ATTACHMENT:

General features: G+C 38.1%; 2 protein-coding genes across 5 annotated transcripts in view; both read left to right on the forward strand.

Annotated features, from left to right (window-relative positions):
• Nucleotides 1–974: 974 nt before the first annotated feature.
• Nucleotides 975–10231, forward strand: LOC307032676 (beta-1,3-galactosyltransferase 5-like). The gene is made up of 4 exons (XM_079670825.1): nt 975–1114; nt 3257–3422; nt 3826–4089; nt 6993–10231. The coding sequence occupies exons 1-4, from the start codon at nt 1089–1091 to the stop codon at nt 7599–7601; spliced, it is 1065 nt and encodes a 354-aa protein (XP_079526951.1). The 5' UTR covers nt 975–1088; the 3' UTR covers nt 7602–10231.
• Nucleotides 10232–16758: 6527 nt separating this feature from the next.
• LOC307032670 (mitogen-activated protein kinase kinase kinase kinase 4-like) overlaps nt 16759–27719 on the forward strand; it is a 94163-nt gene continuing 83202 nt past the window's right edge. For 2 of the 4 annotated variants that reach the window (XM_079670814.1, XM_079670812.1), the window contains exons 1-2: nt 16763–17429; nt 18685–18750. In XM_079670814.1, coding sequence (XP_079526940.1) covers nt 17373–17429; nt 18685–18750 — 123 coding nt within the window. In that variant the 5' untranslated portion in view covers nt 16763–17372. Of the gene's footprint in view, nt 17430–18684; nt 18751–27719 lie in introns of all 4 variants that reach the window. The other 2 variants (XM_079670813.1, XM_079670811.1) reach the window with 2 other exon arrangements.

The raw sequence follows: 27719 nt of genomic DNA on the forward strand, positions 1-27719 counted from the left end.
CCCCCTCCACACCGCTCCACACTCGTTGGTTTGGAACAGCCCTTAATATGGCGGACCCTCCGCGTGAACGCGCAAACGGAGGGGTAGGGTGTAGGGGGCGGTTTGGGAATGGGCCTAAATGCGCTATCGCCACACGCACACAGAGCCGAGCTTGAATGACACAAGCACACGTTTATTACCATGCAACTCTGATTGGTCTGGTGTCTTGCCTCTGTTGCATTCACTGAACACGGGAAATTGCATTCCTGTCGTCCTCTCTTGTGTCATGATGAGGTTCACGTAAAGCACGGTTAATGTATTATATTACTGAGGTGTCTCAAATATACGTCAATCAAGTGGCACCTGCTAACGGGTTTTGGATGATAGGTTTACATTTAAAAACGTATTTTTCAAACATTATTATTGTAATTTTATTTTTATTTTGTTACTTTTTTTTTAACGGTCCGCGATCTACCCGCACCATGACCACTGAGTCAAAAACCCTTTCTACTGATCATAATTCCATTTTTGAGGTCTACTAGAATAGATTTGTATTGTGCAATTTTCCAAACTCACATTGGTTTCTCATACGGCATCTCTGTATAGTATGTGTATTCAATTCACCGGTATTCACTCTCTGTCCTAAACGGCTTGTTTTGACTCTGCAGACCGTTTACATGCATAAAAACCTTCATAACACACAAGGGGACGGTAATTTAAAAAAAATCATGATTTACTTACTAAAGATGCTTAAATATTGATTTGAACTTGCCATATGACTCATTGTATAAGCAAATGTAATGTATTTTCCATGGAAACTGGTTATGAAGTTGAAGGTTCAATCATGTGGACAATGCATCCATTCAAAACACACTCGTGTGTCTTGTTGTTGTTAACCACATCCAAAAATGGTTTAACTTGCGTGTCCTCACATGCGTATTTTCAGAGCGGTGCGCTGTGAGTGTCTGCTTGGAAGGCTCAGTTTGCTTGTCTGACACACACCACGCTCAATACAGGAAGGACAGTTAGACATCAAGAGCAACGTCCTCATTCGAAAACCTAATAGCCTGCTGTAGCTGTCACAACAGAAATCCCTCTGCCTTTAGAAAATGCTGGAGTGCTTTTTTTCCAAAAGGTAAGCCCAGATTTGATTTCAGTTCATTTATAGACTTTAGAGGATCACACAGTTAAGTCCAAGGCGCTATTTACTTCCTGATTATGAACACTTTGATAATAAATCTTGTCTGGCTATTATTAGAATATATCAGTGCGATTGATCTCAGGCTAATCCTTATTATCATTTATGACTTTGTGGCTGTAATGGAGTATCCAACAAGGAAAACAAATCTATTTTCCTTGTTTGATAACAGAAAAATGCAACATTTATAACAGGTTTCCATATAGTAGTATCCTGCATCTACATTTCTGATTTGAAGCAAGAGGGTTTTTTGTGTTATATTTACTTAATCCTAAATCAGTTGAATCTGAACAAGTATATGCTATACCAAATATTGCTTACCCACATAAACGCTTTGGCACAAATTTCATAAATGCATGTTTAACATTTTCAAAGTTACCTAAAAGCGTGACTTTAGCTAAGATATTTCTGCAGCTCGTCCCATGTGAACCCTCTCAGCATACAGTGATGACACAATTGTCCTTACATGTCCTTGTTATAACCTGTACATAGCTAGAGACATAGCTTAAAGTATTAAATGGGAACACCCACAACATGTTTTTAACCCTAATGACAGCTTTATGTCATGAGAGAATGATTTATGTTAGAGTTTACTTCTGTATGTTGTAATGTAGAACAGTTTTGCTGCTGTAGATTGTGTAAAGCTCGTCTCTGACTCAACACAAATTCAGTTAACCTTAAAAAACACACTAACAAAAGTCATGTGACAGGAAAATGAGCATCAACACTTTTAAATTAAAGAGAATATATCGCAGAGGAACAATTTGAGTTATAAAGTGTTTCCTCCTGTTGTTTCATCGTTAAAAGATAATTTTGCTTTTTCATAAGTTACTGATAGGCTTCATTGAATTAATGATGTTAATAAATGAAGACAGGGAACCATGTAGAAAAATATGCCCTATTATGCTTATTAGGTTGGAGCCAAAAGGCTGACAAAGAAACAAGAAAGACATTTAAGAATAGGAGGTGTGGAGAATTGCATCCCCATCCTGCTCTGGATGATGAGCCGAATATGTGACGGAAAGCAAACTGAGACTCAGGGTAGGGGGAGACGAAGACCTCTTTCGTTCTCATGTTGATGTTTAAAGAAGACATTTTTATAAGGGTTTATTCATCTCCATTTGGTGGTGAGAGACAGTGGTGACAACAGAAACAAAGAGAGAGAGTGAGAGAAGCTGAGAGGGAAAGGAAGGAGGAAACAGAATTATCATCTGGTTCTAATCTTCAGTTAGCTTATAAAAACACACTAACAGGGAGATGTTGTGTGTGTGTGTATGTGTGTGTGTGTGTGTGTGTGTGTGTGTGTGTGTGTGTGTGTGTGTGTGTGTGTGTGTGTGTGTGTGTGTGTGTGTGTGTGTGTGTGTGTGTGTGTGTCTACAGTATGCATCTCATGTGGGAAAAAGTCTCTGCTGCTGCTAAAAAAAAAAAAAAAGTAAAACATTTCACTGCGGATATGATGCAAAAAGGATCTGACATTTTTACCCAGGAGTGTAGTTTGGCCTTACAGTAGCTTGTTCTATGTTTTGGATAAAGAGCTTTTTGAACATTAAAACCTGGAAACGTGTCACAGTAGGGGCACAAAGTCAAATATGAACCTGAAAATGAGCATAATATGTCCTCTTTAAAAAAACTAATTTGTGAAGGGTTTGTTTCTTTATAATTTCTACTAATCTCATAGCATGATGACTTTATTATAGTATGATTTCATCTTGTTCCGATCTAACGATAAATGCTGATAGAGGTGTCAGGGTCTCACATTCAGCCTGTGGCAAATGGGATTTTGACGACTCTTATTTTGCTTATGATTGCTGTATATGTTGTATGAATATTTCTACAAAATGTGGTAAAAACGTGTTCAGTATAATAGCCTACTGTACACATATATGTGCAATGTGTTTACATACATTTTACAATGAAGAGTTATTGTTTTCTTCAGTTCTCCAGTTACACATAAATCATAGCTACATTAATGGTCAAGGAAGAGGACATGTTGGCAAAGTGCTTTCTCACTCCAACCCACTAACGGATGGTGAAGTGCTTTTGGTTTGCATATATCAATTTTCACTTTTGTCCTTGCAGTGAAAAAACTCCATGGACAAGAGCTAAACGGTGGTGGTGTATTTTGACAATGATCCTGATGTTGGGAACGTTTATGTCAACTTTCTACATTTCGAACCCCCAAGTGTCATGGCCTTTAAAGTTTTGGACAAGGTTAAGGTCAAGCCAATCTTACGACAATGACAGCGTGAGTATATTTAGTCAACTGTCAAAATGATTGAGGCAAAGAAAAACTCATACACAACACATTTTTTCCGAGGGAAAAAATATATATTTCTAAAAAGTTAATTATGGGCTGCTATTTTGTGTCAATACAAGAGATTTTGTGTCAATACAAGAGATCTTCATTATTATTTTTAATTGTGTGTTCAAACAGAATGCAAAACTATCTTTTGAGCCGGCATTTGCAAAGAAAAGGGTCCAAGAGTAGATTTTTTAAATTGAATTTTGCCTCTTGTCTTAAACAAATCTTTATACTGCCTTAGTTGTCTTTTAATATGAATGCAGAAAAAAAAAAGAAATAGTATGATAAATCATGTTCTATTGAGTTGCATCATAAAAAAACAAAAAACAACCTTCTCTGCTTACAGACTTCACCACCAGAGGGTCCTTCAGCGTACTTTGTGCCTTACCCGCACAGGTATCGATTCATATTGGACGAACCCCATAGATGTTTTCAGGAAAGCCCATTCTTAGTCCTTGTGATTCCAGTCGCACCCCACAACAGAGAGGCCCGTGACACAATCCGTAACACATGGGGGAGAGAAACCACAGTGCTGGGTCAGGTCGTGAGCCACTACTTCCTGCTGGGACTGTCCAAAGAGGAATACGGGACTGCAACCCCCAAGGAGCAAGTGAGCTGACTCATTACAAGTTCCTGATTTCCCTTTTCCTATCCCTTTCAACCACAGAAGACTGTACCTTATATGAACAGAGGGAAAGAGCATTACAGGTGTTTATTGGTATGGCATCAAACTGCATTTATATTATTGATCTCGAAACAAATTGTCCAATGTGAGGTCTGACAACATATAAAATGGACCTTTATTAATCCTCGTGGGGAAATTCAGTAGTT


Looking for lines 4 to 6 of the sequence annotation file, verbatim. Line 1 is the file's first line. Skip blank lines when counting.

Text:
• Nucleotides 975–10231, forward strand: LOC307032676 (beta-1,3-galactosyltransferase 5-like). The gene is made up of 4 exons (XM_079670825.1): nt 975–1114; nt 3257–3422; nt 3826–4089; nt 6993–10231. The coding sequence occupies exons 1-4, from the start codon at nt 1089–1091 to the stop codon at nt 7599–7601; spliced, it is 1065 nt and encodes a 354-aa protein (XP_079526951.1). The 5' UTR covers nt 975–1088; the 3' UTR covers nt 7602–10231.
• Nucleotides 10232–16758: 6527 nt separating this feature from the next.
• LOC307032670 (mitogen-activated protein kinase kinase kinase kinase 4-like) overlaps nt 16759–27719 on the forward strand; it is a 94163-nt gene continuing 83202 nt past the window's right edge. For 2 of the 4 annotated variants that reach the window (XM_079670814.1, XM_079670812.1), the window contains exons 1-2: nt 16763–17429; nt 18685–18750. In XM_079670814.1, coding sequence (XP_079526940.1) covers nt 17373–17429; nt 18685–18750 — 123 coding nt within the window. In that variant the 5' untranslated portion in view covers nt 16763–17372. Of the gene's footprint in view, nt 17430–18684; nt 18751–27719 lie in introns of all 4 variants that reach the window. The other 2 variants (XM_079670813.1, XM_079670811.1) reach the window with 2 other exon arrangements.